Highland Village council members Tuesday unanimously voted to deny an application submitted by the developer of the District of Highland Village that would have allowed nearly 100 apartment units to come to town.
The vote followed a public hearing and presentation by Landcore Development Company co-owner and Lantana resident Mike Silvaggio.
Silvaggio had requested that the city amend approximately 6-acres of the mixed-use development’s concept plan to allow 98 multi-family units, explaining the demand for such housing options in this area.
The 15-acre mixed-use project at FM 407 and Briarhill Boulevard includes retails shops, office space and townhomes.
The action to deny the project followed a busy two months at city hall for the developers and city officials.
At the city’s June 23 Planning & Zoning meeting, the commissioners voted to recommend denial of the application for rezoning. The District of Highland Village legal counsel requested, on June 27, a written report from the Planning & Zoning commission stating the reasons for the recommendation for denial. The city’s zoning ordinance entitles the applicant to the requested report before City Council considers the application. The item was postponed at the June 28 Council meeting. The Planning & Zoning Commission presented their report to the applicant at their July 19 meeting.
Also at the meeting, council approved a resolution authorizing the City Manager to negotiate a contract with Icon Enterprises, Inc., DBA CivicPlus for the design and development of the city website and a website for the Highland Village Business Association.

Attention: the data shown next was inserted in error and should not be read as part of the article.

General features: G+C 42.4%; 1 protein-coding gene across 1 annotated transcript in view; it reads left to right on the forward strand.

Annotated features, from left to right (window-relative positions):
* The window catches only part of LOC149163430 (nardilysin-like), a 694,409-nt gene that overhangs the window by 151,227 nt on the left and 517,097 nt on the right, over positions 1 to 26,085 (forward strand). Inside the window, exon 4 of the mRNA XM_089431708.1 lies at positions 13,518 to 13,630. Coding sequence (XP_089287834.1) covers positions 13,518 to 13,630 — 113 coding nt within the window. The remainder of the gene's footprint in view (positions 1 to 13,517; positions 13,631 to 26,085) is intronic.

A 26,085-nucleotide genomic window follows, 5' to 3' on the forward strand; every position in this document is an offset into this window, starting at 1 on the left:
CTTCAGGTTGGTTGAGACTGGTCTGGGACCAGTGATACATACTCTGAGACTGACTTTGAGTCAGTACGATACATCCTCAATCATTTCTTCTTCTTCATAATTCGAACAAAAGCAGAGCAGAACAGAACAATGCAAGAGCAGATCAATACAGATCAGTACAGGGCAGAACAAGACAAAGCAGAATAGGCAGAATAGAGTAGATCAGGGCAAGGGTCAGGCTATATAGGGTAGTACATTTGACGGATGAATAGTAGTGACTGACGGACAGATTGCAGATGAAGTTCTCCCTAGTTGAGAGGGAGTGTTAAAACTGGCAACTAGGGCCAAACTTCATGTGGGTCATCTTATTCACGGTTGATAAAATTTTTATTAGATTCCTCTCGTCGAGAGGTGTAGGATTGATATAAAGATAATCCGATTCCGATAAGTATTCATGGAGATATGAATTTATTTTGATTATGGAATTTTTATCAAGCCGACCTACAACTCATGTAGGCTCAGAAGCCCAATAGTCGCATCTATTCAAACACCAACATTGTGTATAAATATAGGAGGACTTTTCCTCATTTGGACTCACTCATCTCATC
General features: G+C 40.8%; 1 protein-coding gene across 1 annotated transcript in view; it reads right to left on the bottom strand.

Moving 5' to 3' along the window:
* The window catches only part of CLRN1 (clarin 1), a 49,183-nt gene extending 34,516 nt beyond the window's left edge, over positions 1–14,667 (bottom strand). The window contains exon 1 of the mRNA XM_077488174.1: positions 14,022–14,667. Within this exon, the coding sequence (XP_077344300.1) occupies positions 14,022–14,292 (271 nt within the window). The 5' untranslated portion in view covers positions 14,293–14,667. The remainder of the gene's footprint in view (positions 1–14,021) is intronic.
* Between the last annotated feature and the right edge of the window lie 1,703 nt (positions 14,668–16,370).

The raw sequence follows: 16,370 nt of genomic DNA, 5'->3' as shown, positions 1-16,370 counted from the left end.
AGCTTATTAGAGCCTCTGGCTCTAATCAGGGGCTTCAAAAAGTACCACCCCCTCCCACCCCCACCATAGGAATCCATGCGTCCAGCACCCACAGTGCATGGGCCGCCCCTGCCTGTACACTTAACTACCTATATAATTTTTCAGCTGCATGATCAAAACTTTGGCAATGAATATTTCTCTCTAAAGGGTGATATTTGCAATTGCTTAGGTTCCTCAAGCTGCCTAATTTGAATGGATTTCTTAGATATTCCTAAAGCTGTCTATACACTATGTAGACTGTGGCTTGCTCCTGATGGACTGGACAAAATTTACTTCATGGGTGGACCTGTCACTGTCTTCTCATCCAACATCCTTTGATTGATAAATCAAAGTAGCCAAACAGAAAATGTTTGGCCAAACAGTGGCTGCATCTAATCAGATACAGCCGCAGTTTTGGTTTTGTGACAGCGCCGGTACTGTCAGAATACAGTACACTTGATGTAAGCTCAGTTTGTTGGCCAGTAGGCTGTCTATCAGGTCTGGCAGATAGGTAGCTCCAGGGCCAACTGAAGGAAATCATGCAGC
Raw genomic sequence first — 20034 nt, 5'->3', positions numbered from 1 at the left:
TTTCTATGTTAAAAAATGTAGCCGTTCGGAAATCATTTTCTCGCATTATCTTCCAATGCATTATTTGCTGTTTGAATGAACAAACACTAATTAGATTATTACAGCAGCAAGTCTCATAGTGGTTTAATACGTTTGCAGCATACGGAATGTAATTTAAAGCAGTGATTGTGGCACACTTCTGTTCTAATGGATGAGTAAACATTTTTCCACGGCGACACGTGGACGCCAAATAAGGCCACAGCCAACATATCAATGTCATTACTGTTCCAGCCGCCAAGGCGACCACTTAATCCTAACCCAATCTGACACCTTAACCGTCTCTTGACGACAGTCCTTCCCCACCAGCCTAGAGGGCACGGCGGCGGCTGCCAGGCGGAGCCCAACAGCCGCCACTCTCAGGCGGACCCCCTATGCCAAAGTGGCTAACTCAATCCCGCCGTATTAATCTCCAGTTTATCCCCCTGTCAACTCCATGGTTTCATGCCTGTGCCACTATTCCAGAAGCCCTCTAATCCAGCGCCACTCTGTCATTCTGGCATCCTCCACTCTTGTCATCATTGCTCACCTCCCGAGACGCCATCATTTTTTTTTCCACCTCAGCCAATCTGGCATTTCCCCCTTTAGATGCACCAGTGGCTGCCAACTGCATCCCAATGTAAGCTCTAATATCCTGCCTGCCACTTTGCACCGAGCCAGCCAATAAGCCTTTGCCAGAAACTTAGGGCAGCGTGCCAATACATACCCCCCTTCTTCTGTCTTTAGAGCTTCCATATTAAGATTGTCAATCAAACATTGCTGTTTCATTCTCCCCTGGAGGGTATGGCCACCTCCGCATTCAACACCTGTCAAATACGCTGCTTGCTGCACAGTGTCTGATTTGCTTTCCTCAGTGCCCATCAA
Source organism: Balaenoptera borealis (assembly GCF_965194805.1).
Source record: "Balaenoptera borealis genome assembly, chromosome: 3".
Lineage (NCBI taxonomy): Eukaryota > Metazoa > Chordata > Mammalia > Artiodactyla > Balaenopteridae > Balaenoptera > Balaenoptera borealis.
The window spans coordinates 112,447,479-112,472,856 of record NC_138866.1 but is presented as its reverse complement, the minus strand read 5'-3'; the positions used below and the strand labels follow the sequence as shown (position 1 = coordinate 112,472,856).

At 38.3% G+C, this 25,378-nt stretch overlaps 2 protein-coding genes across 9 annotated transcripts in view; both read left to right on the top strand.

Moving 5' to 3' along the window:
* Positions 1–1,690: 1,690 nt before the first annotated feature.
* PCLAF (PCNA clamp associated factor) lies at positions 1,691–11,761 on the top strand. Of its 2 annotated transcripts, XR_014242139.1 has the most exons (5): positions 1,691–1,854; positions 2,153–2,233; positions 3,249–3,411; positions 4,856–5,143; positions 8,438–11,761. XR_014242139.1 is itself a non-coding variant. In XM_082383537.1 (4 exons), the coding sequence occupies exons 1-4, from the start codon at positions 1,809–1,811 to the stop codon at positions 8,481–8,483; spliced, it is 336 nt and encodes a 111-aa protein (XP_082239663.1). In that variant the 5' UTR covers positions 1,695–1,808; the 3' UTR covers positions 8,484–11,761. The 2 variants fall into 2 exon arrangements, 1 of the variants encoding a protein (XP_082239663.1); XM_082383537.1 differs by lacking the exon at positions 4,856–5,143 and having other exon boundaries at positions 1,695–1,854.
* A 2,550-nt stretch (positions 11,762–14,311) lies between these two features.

During Mayor and Council comments, Mayor McDearmont provided an update on the implementation of mandatory Phase 2 water restrictions. Phase 2 prohibits landscape watering for residential and commercial property on Monday’s and Friday’s and restricts watering the rest of the days of the week between 10:00 a.m. and 6:00 p.m.
Wasteful water runoff is prohibited, which includes hosing down pavement or rinsing off cars. Groundwater well owners and residents that draw water from the lake are required to post a sign showing well water or lake water is in use. Violation of water restrictions will be strictly enforced. Phase 2 went into effect on July 27 and was triggered automatically by ordinance when the City water supply consumption reached greater than 80% for three consecutive days.
“The City of Highland Village has an adequate water supply for today and tomorrow’s needs. Phase 2 is a water management plan to ensure a reliable water quality to provide the reserves before and after the weekend,” according to a press release from the city.
The Highland Village Police Department announced that they had received a grant from CoServ in the amount of $10,848. The police department submitted the grant application to fund VieView portable wireless cameras that officers wear to record police and civilian interaction.
During the City Manager’s Report, the HVTV News segment informed residents of the city’s request for applications for Boards and Commissions, the Highland Village Balloon Festival on August 19-21, the public meeting to receive input on the development of Doubletree Ranch Park on Thursday, August 11 from 6:00 – 8:00 p.m. at The Robert & Lee DuVall Center and the Phase 2 water regulations and water conservation tips.
Submitted by the City of Highland Village